BBC Strike: Journalists Walk Off Job In Protest
Journalists with the BBC began a 24-hour strike on Monday to protest job cuts.
Throughout Britain, journalists walked off the job and held picket line demonstrations on BBC studio properties. Many of the broadcasting corporation’s scheduled programming had to be temporarily replaced in lieu of the strike.
The Associated Press writes that the strike was organized by the National Union of Journalists. The potential loss of 2,000 jobs due to budget cuts by the BBC spurred the action. The union has been unsuccessful at reaching an agreement with corporate management.
While a large portion of jobs are expected to be cut through attrition, 30 of those are targeted for compulsory layoffs. The National Union of Journalists allege that the BBC’s actions are compromising quality journalism, while the broadcaster claims its hands are tied if it expects to achieve financial targets.
Funding for the BBC comes primarily from a mandatory annual fee required of all households containing color televisions. A 2010 government freeze on such fees has reportedly forced the BBC to make financial changes.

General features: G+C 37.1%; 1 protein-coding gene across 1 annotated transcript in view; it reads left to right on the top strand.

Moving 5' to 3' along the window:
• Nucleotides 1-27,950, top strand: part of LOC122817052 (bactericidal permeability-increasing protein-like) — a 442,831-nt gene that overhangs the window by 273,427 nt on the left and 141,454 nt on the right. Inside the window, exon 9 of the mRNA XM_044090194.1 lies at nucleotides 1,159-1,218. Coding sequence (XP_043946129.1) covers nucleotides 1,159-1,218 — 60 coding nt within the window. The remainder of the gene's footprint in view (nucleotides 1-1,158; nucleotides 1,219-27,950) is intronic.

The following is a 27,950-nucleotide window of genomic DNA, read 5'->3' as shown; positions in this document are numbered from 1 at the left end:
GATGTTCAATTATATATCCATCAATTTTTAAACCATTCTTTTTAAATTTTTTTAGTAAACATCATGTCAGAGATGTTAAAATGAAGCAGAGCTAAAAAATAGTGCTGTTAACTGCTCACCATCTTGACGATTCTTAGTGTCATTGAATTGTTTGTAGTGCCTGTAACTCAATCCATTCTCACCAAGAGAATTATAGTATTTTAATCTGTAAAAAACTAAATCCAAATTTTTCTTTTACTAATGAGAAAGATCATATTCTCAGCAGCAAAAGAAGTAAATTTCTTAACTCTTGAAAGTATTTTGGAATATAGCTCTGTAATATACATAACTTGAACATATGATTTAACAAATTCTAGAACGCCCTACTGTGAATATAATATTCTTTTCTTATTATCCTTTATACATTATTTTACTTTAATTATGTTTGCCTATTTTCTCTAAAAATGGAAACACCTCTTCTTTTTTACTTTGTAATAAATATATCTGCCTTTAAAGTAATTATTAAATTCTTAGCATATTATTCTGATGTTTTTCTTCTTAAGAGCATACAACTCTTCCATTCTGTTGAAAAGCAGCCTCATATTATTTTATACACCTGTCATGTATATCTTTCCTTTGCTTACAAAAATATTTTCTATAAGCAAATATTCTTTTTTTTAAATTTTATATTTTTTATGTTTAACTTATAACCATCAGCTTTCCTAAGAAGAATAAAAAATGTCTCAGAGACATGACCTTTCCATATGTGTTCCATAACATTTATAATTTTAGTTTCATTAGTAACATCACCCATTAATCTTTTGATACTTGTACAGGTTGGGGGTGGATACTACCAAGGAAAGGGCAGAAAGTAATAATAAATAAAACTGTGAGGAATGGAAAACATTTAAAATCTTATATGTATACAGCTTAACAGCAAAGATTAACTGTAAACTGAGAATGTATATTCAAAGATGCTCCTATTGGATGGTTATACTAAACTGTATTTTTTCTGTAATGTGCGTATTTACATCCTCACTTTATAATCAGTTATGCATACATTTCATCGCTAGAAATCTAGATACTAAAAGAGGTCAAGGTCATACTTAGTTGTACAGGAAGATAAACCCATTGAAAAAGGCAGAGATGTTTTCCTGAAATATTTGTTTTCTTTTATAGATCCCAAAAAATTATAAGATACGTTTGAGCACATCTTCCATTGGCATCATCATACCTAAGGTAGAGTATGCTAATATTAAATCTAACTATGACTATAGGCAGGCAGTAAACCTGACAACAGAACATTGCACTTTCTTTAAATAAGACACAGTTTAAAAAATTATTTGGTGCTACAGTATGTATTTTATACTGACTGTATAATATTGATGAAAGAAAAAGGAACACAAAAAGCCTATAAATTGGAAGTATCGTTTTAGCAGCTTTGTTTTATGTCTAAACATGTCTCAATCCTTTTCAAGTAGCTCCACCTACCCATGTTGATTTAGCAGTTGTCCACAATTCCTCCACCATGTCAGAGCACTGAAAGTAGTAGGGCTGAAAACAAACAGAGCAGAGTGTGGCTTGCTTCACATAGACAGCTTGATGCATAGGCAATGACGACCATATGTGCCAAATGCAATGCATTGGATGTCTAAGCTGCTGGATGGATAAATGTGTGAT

On Monday, the National Union of Journalists released the following statement on its official website regarding the BBC strike:
“NUJ members across the BBC cannot believe why their management is failing to redeploy colleagues at risk – at the very same time as advertising job vacancies. It is a monumental waste of talent and experience. Paying needless redundancies is a waste of public money. This action could easily be avoided.
“This not just about self-interest. BBC journalists care deeply about the quality of programming and the corporation’s duty as a public service broadcaster. That is why so many are already working way beyond their contracted hours and are ‘acting up’ without financial reward, and why stress levels across the BBC are at an all-time high.”
According to a report by BBC News, compulsory redundancies are also posing risk to employees of 5live, the Asian Network, and the World Service. A BBC spokesperson voiced the company’s “disappointment” at the union’s decision to strike.
A statement by the BBC spokesperson said the following:
“Unfortunately industrial action does not alter the fact that the BBC has significant savings targets and as a consequence may have to make a number of compulsory redundancies. We have made considerable progress in reducing the need for compulsory redundancies through volunteers, redeployment and cancelling vacant positions and we will continue with these efforts.”
Do you think the BBC strike will lead to resolved differences between journalists and the broadcasting corporation?